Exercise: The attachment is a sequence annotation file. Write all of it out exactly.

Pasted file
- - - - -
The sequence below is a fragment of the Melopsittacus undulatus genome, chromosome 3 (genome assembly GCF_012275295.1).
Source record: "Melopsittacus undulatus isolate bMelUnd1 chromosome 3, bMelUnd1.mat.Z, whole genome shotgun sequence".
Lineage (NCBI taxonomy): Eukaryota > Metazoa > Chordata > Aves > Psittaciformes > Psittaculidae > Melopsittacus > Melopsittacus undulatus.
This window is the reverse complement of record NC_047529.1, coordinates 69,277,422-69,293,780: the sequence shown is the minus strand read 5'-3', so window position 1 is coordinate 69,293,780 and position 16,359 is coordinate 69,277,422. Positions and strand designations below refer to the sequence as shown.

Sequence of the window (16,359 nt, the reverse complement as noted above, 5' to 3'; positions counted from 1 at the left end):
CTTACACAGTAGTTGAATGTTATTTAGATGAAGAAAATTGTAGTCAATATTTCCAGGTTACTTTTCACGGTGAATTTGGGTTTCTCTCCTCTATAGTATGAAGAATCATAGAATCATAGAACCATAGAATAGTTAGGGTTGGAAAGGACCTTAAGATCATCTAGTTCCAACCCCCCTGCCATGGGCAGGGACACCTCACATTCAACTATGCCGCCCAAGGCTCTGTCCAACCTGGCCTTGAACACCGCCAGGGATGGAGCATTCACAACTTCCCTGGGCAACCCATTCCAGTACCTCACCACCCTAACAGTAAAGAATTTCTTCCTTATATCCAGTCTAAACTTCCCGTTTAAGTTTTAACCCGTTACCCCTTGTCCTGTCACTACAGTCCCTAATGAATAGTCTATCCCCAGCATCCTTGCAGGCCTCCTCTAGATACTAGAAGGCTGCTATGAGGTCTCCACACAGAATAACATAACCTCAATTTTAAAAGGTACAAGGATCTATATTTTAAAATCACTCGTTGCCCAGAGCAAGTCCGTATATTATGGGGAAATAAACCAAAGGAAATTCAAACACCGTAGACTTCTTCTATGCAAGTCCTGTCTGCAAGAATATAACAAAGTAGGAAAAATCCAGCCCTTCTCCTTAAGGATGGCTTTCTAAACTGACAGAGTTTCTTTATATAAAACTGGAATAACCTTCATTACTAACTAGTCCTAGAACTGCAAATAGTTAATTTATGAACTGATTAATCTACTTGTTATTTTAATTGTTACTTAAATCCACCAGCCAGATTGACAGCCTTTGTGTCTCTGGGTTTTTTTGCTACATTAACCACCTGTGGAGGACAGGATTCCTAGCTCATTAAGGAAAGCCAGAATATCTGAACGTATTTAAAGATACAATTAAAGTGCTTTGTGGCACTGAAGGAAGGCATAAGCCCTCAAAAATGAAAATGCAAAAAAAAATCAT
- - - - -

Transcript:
The sequence below is a fragment of the Melopsittacus undulatus genome, chromosome 3 (genome assembly GCF_012275295.1).
Source record: "Melopsittacus undulatus isolate bMelUnd1 chromosome 3, bMelUnd1.mat.Z, whole genome shotgun sequence".
Lineage (NCBI taxonomy): Eukaryota > Metazoa > Chordata > Aves > Psittaciformes > Psittaculidae > Melopsittacus > Melopsittacus undulatus.
This window is the reverse complement of record NC_047529.1, coordinates 69,277,422-69,293,780: the sequence shown is the minus strand read 5'-3', so window position 1 is coordinate 69,293,780 and position 16,359 is coordinate 69,277,422. Positions and strand designations below refer to the sequence as shown.

Sequence of the window (16,359 nt, the reverse complement as noted above, 5' to 3'; positions counted from 1 at the left end):
CTTACACAGTAGTTGAATGTTATTTAGATGAAGAAAATTGTAGTCAATATTTCCAGGTTACTTTTCACGGTGAATTTGGGTTTCTCTCCTCTATAGTATGAAGAATCATAGAATCATAGAACCATAGAATAGTTAGGGTTGGAAAGGACCTTAAGATCATCTAGTTCCAACCCCCCTGCCATGGGCAGGGACACCTCACATTCAACTATGCCGCCCAAGGCTCTGTCCAACCTGGCCTTGAACACCGCCAGGGATGGAGCATTCACAACTTCCCTGGGCAACCCATTCCAGTACCTCACCACCCTAACAGTAAAGAATTTCTTCCTTATATCCAGTCTAAACTTCCCGTTTAAGTTTTAACCCGTTACCCCTTGTCCTGTCACTACAGTCCCTAATGAATAGTCTATCCCCAGCATCCTTGCAGGCCTCCTCTAGATACTAGAAGGCTGCTATGAGGTCTCCACACAGAATAACATAACCTCAATTTTAAAAGGTACAAGGATCTATATTTTAAAATCACTCGTTGCCCAGAGCAAGTCCGTATATTATGGGGAAATAAACCAAAGGAAATTCAAACACCGTAGACTTCTTCTATGCAAGTCCTGTCTGCAAGAATATAACAAAGTAGGAAAAATCCAGCCCTTCTCCTTAAGGATGGCTTTCTAAACTGACAGAGTTTCTTTATATAAAACTGGAATAACCTTCATTACTAACTAGTCCTAGAACTGCAAATAGTTAATTTATGAACTGATTAATCTACTTGTTATTTTAATTGTTACTTAAATCCACCAGCCAGATTGACAGCCTTTGTGTCTCTGGGTTTTTTTGCTACATTAACCACCTGTGGAGGACAGGATTCCTAGCTCATTAAGGAAAGCCAGAATATCTGAACGTATTTAAAGATACAATTAAAGTGCTTTGTGGCACTGAAGGAAGGCATAAGCCCTCAAAAATGAAAATGCAAAAAAAAATCAT